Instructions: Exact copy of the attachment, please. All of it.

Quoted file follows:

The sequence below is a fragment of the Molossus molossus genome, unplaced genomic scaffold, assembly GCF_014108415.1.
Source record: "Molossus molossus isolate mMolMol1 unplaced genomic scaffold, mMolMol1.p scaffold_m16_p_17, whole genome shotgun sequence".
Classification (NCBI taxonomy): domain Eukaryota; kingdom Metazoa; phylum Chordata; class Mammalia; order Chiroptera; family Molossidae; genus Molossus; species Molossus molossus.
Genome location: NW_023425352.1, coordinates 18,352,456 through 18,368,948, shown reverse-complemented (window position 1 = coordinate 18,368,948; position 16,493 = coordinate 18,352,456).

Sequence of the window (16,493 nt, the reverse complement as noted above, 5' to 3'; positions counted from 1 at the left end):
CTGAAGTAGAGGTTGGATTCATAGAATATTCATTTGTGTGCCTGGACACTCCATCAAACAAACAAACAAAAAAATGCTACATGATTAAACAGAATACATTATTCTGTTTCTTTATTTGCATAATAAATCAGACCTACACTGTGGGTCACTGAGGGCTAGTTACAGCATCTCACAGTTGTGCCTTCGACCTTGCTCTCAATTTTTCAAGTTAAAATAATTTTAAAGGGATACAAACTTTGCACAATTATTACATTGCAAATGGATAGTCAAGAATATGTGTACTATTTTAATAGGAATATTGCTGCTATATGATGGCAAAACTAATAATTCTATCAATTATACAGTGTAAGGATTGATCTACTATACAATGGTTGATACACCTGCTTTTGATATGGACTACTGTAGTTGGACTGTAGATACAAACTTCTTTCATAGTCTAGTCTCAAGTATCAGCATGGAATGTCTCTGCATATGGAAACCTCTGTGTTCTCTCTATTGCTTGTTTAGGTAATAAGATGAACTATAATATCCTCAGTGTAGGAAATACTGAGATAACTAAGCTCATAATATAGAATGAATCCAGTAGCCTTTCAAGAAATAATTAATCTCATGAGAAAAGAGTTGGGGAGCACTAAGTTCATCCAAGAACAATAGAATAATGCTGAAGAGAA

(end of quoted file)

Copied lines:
The sequence below is a fragment of the Molossus molossus genome, unplaced genomic scaffold, assembly GCF_014108415.1.
Source record: "Molossus molossus isolate mMolMol1 unplaced genomic scaffold, mMolMol1.p scaffold_m16_p_17, whole genome shotgun sequence".
Classification (NCBI taxonomy): domain Eukaryota; kingdom Metazoa; phylum Chordata; class Mammalia; order Chiroptera; family Molossidae; genus Molossus; species Molossus molossus.
Genome location: NW_023425352.1, coordinates 18,352,456 through 18,368,948, shown reverse-complemented (window position 1 = coordinate 18,368,948; position 16,493 = coordinate 18,352,456).

Sequence of the window (16,493 nt, the reverse complement as noted above, 5' to 3'; positions counted from 1 at the left end):
CTGAAGTAGAGGTTGGATTCATAGAATATTCATTTGTGTGCCTGGACACTCCATCAAACAAACAAACAAAAAAATGCTACATGATTAAACAGAATACATTATTCTGTTTCTTTATTTGCATAATAAATCAGACCTACACTGTGGGTCACTGAGGGCTAGTTACAGCATCTCACAGTTGTGCCTTCGACCTTGCTCTCAATTTTTCAAGTTAAAATAATTTTAAAGGGATACAAACTTTGCACAATTATTACATTGCAAATGGATAGTCAAGAATATGTGTACTATTTTAATAGGAATATTGCTGCTATATGATGGCAAAACTAATAATTCTATCAATTATACAGTGTAAGGATTGATCTACTATACAATGGTTGATACACCTGCTTTTGATATGGACTACTGTAGTTGGACTGTAGATACAAACTTCTTTCATAGTCTAGTCTCAAGTATCAGCATGGAATGTCTCTGCATATGGAAACCTCTGTGTTCTCTCTATTGCTTGTTTAGGTAATAAGATGAACTATAATATCCTCAGTGTAGGAAATACTGAGATAACTAAGCTCATAATATAGAATGAATCCAGTAGCCTTTCAAGAAATAATTAATCTCATGAGAAAAGAGTTGGGGAGCACTAAGTTCATCCAAGAACAATAGAATAATGCTGAAGAGAA